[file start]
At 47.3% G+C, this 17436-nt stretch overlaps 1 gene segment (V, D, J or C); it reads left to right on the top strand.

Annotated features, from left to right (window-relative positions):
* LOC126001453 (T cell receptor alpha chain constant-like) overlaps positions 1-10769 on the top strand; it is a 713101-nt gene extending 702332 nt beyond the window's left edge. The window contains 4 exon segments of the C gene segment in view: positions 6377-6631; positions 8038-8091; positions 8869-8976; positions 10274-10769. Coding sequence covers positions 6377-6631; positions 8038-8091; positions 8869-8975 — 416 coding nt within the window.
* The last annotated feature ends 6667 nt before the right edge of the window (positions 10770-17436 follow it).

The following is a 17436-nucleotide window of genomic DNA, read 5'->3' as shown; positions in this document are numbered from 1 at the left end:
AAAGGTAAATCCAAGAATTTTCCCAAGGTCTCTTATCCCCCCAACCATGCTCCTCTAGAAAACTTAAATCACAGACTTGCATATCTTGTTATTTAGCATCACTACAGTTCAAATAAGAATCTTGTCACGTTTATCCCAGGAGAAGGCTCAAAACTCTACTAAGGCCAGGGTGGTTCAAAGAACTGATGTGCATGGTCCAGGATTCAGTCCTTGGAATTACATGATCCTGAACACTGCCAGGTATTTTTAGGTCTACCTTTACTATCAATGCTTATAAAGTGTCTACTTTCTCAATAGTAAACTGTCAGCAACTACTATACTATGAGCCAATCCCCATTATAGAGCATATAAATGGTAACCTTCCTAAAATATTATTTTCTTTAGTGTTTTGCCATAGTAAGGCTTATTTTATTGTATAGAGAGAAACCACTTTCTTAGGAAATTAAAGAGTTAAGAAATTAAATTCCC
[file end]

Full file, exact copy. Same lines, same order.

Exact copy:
At 47.3% G+C, this 17436-nt stretch overlaps 1 gene segment (V, D, J or C); it reads left to right on the top strand.

Annotated features, from left to right (window-relative positions):
* LOC126001453 (T cell receptor alpha chain constant-like) overlaps positions 1-10769 on the top strand; it is a 713101-nt gene extending 702332 nt beyond the window's left edge. The window contains 4 exon segments of the C gene segment in view: positions 6377-6631; positions 8038-8091; positions 8869-8976; positions 10274-10769. Coding sequence covers positions 6377-6631; positions 8038-8091; positions 8869-8975 — 416 coding nt within the window.
* The last annotated feature ends 6667 nt before the right edge of the window (positions 10770-17436 follow it).

The following is a 17436-nucleotide window of genomic DNA, read 5'->3' as shown; positions in this document are numbered from 1 at the left end:
AAAGGTAAATCCAAGAATTTTCCCAAGGTCTCTTATCCCCCCAACCATGCTCCTCTAGAAAACTTAAATCACAGACTTGCATATCTTGTTATTTAGCATCACTACAGTTCAAATAAGAATCTTGTCACGTTTATCCCAGGAGAAGGCTCAAAACTCTACTAAGGCCAGGGTGGTTCAAAGAACTGATGTGCATGGTCCAGGATTCAGTCCTTGGAATTACATGATCCTGAACACTGCCAGGTATTTTTAGGTCTACCTTTACTATCAATGCTTATAAAGTGTCTACTTTCTCAATAGTAAACTGTCAGCAACTACTATACTATGAGCCAATCCCCATTATAGAGCATATAAATGGTAACCTTCCTAAAATATTATTTTCTTTAGTGTTTTGCCATAGTAAGGCTTATTTTATTGTATAGAGAGAAACCACTTTCTTAGGAAATTAAAGAGTTAAGAAATTAAATTCCC